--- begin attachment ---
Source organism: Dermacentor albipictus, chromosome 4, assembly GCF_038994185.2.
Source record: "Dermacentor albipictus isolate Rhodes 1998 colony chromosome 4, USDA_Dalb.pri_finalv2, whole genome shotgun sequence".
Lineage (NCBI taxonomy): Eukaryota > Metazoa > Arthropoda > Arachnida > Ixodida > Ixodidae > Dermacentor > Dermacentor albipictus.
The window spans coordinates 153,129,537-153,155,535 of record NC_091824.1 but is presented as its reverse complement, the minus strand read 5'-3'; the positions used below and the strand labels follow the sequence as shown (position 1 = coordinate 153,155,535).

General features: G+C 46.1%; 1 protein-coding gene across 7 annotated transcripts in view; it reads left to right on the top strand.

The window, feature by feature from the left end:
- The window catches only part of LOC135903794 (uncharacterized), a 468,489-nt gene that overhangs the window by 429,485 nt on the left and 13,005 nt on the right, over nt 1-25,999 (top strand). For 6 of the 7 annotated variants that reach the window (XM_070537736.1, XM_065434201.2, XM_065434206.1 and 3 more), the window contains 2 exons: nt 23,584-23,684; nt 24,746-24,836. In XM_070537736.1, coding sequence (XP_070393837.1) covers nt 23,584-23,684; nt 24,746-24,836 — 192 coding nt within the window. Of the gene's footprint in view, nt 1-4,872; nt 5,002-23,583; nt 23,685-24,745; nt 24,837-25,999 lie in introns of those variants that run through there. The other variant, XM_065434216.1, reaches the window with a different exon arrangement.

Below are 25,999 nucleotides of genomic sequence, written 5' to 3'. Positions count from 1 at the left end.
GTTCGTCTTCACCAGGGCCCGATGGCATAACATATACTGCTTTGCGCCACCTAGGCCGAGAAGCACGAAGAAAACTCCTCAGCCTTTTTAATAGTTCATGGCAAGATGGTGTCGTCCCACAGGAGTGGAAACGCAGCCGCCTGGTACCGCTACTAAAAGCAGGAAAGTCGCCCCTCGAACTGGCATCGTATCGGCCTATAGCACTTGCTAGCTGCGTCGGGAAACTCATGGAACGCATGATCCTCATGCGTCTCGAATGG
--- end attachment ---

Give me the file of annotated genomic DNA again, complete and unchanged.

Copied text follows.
Source organism: Dermacentor albipictus, chromosome 4, assembly GCF_038994185.2.
Source record: "Dermacentor albipictus isolate Rhodes 1998 colony chromosome 4, USDA_Dalb.pri_finalv2, whole genome shotgun sequence".
Lineage (NCBI taxonomy): Eukaryota > Metazoa > Arthropoda > Arachnida > Ixodida > Ixodidae > Dermacentor > Dermacentor albipictus.
The window spans coordinates 153,129,537-153,155,535 of record NC_091824.1 but is presented as its reverse complement, the minus strand read 5'-3'; the positions used below and the strand labels follow the sequence as shown (position 1 = coordinate 153,155,535).

General features: G+C 46.1%; 1 protein-coding gene across 7 annotated transcripts in view; it reads left to right on the top strand.

The window, feature by feature from the left end:
- The window catches only part of LOC135903794 (uncharacterized), a 468,489-nt gene that overhangs the window by 429,485 nt on the left and 13,005 nt on the right, over nt 1-25,999 (top strand). For 6 of the 7 annotated variants that reach the window (XM_070537736.1, XM_065434201.2, XM_065434206.1 and 3 more), the window contains 2 exons: nt 23,584-23,684; nt 24,746-24,836. In XM_070537736.1, coding sequence (XP_070393837.1) covers nt 23,584-23,684; nt 24,746-24,836 — 192 coding nt within the window. Of the gene's footprint in view, nt 1-4,872; nt 5,002-23,583; nt 23,685-24,745; nt 24,837-25,999 lie in introns of those variants that run through there. The other variant, XM_065434216.1, reaches the window with a different exon arrangement.

Below are 25,999 nucleotides of genomic sequence, written 5' to 3'. Positions count from 1 at the left end.
GTTCGTCTTCACCAGGGCCCGATGGCATAACATATACTGCTTTGCGCCACCTAGGCCGAGAAGCACGAAGAAAACTCCTCAGCCTTTTTAATAGTTCATGGCAAGATGGTGTCGTCCCACAGGAGTGGAAACGCAGCCGCCTGGTACCGCTACTAAAAGCAGGAAAGTCGCCCCTCGAACTGGCATCGTATCGGCCTATAGCACTTGCTAGCTGCGTCGGGAAACTCATGGAACGCATGATCCTCATGCGTCTCGAATGG